When I was small, I really wanted to win a prize. It was not a big deal for my sister who seemed to bag every single prize out there in the universe. I used to look longingly at the wrapped ‘packs of wonder’ being handed over to her in various prize distribution ceremonies and go different shades of green with envy (let’s admit it, we were all jealous of our siblings at one or other point of time). Just thinking of being given the prize, bowing to the person who gave you the prize and to the thunderous applause of the audience made me ecstatic. Then there was this excited guessing game of what lay inside the pack. I was sure my moment would arrive and practiced in front of the mirror behind closed doors, how I would conduct myself during that moment.
So, I took part in a lemon and spoon race in my colony which is basically running a race by balancing a lemon on a spoon held in your mouth and not dropping it. I practiced and practiced for the race by running around in my house with the lemon and spoon like a maniac. My logic was that if I could run through all the rooms in a zigzag manner without dropping the lemon, running straight for the race would be easy-peasy (pretty smart, wasn’t I?). And finally, when the race took place I came first! I was jubilant and jumped up and down screaming ‘Prize! Prize!’. My mom handed me a pack of biscuits and glared, ‘No fries! Eat biscuits’. Huh? Apparently she had heard ‘fries’ instead of ‘prize’. Anyways, I ate the biscuits and did break-dance-like moments (which made me look like an electrocuted doll) right in front of where my sister was seated (Sibling rivalry at its best). She looked at me completely disgusted and rolled her eyes. I dint care, this was my moment. Finally ‘the moment’ arrived and when I went to the stage to collect my prize (my parents had to hold me back until my name was announced) they gave me a lollipop and ruffled my hair! I was so sure that was a just a kind gesture and they will hand me my colorfully packed prize that I stood there looking at the chief guest and smiling like an idiot. My smile vanished when he laughed out loud and ruffled my hair again.Ok mister! I get that. You are a nice hair-ruffling-guy. Now you might as well hand me my prize.Nothing happened. Then my dad came running to the stage and scooped me away (mind you, I was in grade 1), muttering a sorry to the organizers with a sheepish smile.Excuse me? They hand me a lollipop for running nearly a mile with a lemon and spoon in my mouth and nearly breaking my teeth after gritting to hold that freaking spoon? And then my dad says sorry to them? What in the holy hell was going on?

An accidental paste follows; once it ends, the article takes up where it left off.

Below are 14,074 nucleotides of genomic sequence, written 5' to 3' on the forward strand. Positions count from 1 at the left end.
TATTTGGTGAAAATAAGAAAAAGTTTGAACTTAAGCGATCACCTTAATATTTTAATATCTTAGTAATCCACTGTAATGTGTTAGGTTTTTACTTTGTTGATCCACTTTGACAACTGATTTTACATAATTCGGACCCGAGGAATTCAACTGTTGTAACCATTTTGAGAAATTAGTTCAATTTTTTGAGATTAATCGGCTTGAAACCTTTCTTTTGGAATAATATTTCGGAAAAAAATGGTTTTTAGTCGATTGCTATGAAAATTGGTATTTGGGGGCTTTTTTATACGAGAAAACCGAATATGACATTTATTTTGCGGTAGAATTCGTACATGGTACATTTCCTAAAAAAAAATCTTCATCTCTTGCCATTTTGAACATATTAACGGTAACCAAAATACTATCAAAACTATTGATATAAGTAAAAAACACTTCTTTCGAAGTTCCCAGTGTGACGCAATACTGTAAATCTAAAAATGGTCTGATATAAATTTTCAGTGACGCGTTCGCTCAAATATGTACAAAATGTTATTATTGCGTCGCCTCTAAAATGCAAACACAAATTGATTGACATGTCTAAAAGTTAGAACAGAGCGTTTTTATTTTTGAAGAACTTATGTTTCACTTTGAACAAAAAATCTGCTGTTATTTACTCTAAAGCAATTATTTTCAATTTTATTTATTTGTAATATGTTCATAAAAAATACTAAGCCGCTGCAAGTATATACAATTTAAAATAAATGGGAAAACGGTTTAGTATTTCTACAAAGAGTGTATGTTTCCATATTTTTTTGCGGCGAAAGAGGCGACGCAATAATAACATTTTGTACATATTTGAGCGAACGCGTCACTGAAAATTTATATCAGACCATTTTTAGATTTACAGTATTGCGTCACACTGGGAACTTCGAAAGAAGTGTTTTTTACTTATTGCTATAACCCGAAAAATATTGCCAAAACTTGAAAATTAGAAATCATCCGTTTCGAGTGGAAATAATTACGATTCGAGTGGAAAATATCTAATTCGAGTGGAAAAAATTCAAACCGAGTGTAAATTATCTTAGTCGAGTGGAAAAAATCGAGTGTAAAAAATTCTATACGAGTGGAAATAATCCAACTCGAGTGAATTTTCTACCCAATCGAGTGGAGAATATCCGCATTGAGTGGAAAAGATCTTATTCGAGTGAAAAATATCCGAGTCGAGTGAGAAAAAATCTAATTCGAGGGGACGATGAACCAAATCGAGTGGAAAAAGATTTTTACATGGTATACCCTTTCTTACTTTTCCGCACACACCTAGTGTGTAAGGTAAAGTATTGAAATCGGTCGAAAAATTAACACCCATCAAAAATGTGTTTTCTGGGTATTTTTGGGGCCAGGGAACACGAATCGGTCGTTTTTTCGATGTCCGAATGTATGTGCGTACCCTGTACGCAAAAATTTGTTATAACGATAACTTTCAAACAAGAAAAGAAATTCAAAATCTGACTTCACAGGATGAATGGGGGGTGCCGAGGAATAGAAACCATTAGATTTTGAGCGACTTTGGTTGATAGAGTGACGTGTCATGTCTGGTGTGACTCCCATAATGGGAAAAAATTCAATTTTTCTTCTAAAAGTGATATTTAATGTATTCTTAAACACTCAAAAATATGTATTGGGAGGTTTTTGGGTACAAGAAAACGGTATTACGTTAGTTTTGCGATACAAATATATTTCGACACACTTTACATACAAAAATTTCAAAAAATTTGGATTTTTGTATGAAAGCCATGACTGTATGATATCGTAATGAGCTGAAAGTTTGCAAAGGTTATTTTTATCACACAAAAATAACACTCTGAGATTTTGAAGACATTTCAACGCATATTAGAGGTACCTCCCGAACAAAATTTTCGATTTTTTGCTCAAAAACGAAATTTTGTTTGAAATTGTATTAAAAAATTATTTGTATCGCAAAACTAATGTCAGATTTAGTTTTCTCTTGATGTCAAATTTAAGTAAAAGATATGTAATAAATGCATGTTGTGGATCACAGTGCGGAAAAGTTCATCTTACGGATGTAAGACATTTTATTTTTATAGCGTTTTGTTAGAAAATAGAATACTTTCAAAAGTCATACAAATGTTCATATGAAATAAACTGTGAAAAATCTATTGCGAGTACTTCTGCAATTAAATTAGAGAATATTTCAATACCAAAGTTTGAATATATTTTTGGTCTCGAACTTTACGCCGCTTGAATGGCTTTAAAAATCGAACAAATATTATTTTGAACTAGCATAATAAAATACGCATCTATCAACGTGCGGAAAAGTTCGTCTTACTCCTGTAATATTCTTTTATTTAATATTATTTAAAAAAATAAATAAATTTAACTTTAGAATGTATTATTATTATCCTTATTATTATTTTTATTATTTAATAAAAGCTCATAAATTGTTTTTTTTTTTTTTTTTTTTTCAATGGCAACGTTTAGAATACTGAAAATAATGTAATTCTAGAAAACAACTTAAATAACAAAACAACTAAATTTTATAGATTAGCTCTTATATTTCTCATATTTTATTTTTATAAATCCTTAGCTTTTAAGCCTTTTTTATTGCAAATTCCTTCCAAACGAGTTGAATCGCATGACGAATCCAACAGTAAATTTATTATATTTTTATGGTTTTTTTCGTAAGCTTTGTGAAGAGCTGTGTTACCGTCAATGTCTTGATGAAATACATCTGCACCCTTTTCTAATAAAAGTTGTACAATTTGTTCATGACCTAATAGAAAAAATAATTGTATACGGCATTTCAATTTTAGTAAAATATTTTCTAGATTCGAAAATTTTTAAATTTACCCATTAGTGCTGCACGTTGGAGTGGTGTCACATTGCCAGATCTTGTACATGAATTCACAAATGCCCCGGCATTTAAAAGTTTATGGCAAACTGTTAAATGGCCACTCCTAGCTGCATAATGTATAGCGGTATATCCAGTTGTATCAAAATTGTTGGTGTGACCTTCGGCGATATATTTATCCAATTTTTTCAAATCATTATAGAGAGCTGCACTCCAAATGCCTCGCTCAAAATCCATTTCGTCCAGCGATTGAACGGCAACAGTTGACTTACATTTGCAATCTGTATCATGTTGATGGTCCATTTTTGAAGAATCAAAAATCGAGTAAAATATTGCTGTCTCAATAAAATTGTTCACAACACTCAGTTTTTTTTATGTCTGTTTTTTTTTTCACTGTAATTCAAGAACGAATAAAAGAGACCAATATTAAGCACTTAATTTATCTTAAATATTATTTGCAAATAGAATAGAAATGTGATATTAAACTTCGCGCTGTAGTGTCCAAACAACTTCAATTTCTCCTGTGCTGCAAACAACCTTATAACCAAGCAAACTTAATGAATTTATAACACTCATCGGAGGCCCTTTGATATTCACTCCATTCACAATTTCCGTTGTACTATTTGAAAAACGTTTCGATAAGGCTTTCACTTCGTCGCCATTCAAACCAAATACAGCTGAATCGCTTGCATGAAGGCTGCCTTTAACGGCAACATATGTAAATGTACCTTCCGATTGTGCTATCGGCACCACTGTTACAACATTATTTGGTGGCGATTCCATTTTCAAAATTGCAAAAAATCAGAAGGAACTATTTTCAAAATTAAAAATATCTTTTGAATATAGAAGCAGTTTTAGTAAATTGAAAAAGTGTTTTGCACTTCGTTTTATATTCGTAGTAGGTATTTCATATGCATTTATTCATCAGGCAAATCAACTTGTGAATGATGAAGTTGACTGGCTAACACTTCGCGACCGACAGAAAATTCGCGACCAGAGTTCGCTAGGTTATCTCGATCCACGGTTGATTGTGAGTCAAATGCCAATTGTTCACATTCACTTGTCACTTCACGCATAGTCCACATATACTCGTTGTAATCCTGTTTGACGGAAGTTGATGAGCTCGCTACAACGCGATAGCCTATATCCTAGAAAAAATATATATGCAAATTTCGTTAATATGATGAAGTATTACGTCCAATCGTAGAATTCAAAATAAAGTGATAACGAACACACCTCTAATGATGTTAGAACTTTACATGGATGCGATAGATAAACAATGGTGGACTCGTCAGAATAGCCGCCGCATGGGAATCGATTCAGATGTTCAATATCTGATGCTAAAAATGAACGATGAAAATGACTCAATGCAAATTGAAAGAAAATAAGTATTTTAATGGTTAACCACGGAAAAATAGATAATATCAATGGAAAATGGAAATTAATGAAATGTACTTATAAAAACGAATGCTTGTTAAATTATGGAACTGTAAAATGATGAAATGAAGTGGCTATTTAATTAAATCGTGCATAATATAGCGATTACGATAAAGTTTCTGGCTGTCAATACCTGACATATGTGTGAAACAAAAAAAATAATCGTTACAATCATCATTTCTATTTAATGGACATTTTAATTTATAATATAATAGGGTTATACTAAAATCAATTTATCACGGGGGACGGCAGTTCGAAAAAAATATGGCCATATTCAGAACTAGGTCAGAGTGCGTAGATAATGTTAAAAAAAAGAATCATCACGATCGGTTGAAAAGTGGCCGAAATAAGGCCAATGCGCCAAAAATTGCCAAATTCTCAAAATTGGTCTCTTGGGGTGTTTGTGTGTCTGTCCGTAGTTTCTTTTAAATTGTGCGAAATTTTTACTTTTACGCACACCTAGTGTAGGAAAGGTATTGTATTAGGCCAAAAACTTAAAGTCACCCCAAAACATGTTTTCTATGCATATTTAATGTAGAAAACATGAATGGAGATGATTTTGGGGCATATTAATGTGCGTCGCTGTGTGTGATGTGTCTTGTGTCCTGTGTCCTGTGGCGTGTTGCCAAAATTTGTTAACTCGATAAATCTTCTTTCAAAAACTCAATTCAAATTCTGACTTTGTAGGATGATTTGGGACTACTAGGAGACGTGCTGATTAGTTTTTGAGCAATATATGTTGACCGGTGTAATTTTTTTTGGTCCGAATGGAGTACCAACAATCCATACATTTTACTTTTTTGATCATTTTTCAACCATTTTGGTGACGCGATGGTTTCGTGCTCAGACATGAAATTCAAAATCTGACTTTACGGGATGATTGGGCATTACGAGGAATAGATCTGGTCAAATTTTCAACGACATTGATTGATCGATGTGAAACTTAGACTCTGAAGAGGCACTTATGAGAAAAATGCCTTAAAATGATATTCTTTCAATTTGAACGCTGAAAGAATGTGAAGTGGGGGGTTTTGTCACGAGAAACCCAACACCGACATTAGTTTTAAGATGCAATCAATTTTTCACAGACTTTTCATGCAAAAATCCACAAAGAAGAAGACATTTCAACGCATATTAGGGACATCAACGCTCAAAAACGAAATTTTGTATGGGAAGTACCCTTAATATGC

On the way back home, my family found me on the back seat of the car staring in utter disbelief at the lollipop. My sister smirked. Life was tough.
Crushed, I entered grade 2. It took all the courage and maturity of 7 years in the life of little UR, not to care when they announced the prize winners for that academic year in my school. I turned a deaf ear to the announcements, and entertained myself imagining different animal faces for the teachers. I was at the risk of choking with suppressed laughter thinking of my Math teacher with the head of a baboon when I felt a nudge from the girl next to me.’They are calling you’, she said.
I was too stunned to react. I did win a lot of prizes of different shapes and sizes but only in my dreams. So I went and asked a teacher what was it all about.
‘Oh! You have got the proficiency prize for class 1.’
Now what is this ‘profetency’?
May be it’s all just a big mistake. Later it came to my notice that I had scored well in grade 1 exams and was being rewarded for it. I was not very excited about it. Ok, I had scored well but it wasn’t cool enough for me. I wanted a prize for my hidden talents not for academic brilliance. *cough*
And this time if they handed me a lollipop and made an attempt to ruffle my hair I was all prepared to poke the guest with that lollypop and then lie on all fours and bawl my heart out. But they gave me a huge circular package all gift wrapped. I was one happy prancing monkey. It was much bigger than any of the prizes my sister had won. Impatient to know what was in it, I tore open the pack the very moment I stepped down the stage, only to see my face reflected on a huge steel plate!
Wait a minute. A Steel plate? Now who has heard of handing a second grade student a steel plate? No really, I want to know the motive behind that.
That steel plate lies in my mom’s kitchen and she uses it to serve gruel with a cute little story of her daughter who always wanted to win a prize. Bah!
And just so that you know, I hate lollipops and steel plates.